The treaty of Kiel was signed on January 1, 1814, after Danish King Frederik VI's surrender to Karl Johan of Sweden.
Although the prospects of 1814 didn't play out as planned, Norway went on to celebrate Constitution Day every 17th of May: "Syttende Mai." ("CERTAIN-deh MY") Children go on parade through the streets, and at the palace in Oslo the royal family appears on a balcony to greet the cheering crowd.
1815: In April, the Indonesian volcano Mount Tambora erupted for ten days, "a colossal event that ejected immense amounts of volcanic dust into the upper atmosphere." (Wikipedia) The northern hemisphere's frigid summer of 1816 may have resulted from the vast clouds of volcanic dust blocking the sun. 1816: A change in currency under Swedish rule. The kroner replaced the daler (or riksdaler). Two kroners to the daler.
("Daler" sounds very close to the American "dollar." The word "dollar" (of Low German/ Dutch origin) comes from the thaler or daalder or daler coins used by various German states, and refer to the dale where they were first minted. )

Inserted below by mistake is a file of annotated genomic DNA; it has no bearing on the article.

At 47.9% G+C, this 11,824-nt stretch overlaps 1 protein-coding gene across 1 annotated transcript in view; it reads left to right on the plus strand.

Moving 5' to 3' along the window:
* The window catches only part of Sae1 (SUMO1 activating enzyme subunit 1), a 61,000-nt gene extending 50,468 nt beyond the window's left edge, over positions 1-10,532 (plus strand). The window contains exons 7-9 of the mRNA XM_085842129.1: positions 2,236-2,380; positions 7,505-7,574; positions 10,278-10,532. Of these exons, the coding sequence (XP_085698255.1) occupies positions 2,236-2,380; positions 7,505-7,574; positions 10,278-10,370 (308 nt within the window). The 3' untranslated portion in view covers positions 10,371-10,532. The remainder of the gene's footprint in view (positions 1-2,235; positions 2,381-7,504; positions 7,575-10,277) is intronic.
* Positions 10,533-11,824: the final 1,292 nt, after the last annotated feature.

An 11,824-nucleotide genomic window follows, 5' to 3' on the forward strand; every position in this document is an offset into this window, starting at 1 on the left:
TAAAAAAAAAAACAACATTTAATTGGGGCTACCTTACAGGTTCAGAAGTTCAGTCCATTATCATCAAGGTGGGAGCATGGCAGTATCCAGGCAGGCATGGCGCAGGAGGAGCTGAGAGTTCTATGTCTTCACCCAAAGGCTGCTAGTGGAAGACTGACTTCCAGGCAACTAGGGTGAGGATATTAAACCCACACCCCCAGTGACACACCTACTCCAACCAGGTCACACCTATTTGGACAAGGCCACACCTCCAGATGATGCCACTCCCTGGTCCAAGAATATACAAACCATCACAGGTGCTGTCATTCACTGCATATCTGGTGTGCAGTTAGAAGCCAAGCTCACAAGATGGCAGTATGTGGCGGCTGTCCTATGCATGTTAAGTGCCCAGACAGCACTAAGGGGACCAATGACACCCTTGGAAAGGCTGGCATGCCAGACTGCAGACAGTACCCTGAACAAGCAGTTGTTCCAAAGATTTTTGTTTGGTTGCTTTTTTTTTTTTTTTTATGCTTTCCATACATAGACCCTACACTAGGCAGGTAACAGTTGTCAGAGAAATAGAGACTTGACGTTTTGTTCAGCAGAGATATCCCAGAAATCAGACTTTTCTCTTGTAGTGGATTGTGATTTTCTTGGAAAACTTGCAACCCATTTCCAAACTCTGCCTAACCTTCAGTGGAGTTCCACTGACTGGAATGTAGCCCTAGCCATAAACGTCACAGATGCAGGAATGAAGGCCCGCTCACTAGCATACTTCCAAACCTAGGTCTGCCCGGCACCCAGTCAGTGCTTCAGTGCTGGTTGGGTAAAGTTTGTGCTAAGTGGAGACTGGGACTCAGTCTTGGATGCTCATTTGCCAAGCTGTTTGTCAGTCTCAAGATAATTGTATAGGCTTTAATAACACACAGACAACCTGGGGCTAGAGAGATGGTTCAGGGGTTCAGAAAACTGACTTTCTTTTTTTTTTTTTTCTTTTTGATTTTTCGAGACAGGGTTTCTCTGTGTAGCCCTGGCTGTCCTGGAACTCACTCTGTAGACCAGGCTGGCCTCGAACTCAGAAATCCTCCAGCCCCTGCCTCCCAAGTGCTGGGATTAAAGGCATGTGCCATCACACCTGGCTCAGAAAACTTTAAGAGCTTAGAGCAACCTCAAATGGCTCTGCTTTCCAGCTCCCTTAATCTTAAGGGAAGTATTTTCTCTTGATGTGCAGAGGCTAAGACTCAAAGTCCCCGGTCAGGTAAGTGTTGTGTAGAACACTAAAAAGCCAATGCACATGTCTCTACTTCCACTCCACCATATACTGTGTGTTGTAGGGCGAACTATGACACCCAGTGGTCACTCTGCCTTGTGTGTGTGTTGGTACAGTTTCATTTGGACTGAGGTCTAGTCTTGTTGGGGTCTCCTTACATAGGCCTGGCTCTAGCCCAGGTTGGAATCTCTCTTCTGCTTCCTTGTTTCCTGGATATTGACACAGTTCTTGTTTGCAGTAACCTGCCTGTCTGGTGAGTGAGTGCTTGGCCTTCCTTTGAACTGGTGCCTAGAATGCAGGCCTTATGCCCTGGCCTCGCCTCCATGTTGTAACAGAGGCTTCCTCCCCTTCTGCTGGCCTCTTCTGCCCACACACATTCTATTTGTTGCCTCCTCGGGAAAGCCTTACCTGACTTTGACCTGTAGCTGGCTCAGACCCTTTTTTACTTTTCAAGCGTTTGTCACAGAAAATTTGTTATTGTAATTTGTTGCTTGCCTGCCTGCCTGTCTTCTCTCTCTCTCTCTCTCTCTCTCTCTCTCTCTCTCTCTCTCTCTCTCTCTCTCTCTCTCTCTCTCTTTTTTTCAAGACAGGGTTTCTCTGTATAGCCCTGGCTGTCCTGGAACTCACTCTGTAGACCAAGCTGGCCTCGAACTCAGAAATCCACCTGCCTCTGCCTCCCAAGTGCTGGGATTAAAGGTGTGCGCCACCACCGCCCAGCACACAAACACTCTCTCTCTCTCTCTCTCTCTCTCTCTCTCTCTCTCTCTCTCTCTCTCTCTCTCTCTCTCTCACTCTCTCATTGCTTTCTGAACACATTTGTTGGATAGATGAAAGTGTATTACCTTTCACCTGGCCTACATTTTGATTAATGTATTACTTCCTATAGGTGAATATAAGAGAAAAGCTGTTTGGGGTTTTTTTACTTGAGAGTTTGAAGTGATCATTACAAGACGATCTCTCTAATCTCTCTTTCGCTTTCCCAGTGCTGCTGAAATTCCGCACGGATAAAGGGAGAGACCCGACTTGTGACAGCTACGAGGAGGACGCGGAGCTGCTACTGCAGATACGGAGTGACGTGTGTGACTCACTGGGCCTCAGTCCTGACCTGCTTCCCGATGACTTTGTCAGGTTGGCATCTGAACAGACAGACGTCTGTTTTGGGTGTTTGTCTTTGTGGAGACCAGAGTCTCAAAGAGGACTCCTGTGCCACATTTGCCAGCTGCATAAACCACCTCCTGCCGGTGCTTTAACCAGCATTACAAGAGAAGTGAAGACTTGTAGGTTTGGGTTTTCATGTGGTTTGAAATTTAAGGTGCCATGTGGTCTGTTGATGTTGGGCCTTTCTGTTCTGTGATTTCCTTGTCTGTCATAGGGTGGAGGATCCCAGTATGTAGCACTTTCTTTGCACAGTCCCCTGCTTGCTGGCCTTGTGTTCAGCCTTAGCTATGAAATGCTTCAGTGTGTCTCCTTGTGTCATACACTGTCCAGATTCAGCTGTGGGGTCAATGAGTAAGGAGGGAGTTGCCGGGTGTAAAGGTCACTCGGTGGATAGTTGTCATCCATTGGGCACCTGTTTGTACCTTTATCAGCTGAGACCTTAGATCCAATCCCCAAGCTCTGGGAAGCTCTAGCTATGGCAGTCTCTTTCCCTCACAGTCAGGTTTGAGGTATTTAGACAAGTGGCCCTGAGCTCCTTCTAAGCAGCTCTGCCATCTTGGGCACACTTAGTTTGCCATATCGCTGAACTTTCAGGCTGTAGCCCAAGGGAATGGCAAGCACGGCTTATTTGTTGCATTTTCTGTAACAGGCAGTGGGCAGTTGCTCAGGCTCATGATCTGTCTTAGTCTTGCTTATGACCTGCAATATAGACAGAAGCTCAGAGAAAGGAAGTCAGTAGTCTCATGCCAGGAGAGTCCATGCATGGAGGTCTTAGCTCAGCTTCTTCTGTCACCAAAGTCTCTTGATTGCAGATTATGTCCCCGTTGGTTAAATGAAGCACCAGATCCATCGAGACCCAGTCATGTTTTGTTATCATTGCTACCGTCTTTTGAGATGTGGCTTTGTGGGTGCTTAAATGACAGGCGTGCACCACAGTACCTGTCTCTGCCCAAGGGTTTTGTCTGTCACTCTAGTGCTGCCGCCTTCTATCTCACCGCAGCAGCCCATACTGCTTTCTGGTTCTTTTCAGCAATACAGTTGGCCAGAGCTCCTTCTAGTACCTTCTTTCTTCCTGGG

1818: King Karl died, and in Stockholm, Sweden, Karl Johan became king of Sweden, Denmark, and Norway.
C: RECORDS AND LITERACY
Printed material would have been in Danish, which for four centuries dominated government, education, and business. Liv would have been reading and writing Danish, if she indeed received an education as instituted in 1736.
By 1800, nearly 100 percent of Norwegians were literate, compared with about 50% in the rest of Europe!
Until 1837, vital records like birth dates were kept by the parish, since the church was the sole administrator in rural areas. The parish priest would travel from one church to another, scattered throughout his parish, like a circuit rider in America's Old West. Folks would gather at their local church on the one day of the month they had a priest attending.
Late 1800s: There arose a nationalistic movement to modify spelling to match actual pronunciation, and the first truly Norwegian Bible was produced.
Today, there are two official written forms of Norwegian in Norway: Bokmål, which still bears a heavy Danish flavor, and Nynorsk, which tries to more closely approximate the dialects unique to Norway. Problem is, there are many, many local variations of dialect!
The speech in the remote dales of Telemark has retained more of the flavor and grammar of Old Norse than most other dialects in Norway. Their lifestyle remained rather medieval until the 1800's -- except for that near 100 percent literacy rate! Books, leaflets, and magazines got shared around until they became dog-eared and worn.